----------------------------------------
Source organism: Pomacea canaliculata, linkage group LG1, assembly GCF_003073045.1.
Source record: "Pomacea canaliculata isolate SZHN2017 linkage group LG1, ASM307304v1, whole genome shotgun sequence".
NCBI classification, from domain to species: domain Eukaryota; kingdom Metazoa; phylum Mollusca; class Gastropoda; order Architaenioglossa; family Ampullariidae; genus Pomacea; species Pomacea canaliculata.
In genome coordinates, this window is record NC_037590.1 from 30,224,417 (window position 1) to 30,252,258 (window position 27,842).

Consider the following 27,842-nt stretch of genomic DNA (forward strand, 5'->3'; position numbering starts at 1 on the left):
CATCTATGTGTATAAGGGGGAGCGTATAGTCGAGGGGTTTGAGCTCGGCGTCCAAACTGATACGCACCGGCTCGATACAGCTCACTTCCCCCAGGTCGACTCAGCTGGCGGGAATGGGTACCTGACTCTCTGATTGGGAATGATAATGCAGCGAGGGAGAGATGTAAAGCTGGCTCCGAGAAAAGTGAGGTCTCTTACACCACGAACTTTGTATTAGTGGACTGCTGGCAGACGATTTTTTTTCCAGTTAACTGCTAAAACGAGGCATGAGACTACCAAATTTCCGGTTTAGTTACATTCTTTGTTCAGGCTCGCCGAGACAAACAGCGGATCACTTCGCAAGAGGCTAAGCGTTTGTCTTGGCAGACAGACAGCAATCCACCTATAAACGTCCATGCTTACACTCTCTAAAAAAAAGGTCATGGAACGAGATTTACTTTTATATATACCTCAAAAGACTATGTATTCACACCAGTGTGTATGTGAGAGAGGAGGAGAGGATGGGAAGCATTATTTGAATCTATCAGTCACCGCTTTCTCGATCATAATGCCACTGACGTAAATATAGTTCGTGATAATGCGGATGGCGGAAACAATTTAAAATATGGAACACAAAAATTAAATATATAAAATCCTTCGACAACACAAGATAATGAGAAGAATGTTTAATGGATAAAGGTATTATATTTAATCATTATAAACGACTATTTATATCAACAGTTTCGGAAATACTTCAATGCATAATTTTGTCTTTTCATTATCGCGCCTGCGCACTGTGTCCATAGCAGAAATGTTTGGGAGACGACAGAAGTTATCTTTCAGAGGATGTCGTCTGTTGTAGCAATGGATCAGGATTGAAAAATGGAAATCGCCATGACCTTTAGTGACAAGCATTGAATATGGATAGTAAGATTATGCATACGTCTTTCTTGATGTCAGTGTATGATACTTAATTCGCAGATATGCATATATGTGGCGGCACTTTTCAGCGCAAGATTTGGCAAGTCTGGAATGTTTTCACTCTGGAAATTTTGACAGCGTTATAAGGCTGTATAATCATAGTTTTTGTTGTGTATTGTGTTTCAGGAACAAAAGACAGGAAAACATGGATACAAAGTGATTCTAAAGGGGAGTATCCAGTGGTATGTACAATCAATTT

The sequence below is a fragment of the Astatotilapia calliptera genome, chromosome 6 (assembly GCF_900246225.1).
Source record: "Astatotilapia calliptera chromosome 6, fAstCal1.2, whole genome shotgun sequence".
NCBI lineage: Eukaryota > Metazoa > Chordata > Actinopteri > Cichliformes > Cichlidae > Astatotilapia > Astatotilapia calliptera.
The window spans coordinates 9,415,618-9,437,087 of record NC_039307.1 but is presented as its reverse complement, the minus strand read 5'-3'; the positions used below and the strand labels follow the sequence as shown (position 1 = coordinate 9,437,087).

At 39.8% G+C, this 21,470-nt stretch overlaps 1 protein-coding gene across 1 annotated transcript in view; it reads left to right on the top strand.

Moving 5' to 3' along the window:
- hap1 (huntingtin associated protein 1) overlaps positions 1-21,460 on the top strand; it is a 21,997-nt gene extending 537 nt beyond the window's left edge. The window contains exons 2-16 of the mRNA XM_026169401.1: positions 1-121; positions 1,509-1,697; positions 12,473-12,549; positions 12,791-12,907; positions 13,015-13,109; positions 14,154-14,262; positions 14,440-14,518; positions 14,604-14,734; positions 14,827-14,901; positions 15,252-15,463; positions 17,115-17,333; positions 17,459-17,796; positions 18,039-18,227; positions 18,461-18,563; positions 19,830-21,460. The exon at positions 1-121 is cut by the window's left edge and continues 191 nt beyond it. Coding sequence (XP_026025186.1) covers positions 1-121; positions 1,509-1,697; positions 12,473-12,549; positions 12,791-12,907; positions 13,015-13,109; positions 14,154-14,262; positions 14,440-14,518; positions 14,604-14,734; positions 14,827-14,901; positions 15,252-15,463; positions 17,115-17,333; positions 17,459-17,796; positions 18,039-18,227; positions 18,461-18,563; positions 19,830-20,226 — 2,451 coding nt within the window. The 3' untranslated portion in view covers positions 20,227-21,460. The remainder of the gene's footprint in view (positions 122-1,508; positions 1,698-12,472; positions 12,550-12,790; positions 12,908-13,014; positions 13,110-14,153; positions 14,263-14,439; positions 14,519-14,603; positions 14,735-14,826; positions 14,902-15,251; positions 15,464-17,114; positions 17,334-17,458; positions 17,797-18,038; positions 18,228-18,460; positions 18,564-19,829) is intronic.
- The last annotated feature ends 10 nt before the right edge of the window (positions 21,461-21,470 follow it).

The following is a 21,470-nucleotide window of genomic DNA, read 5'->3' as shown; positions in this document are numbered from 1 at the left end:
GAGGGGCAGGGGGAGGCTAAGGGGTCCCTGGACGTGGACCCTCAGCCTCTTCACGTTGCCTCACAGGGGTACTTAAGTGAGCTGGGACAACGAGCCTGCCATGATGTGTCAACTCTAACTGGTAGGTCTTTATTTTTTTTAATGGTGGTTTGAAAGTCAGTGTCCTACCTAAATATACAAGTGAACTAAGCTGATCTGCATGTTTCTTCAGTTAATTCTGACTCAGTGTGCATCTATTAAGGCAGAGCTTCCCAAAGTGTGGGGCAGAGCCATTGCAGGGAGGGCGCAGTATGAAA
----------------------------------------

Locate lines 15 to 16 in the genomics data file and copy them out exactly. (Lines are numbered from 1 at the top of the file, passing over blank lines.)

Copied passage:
The following is a 21,470-nucleotide window of genomic DNA, read 5'->3' as shown; positions in this document are numbered from 1 at the left end:
GAGGGGCAGGGGGAGGCTAAGGGGTCCCTGGACGTGGACCCTCAGCCTCTTCACGTTGCCTCACAGGGGTACTTAAGTGAGCTGGGACAACGAGCCTGCCATGATGTGTCAACTCTAACTGGTAGGTCTTTATTTTTTTTAATGGTGGTTTGAAAGTCAGTGTCCTACCTAAATATACAAGTGAACTAAGCTGATCTGCATGTTTCTTCAGTTAATTCTGACTCAGTGTGCATCTATTAAGGCAGAGCTTCCCAAAGTGTGGGGCAGAGCCATTGCAGGGAGGGCGCAGTATGAAA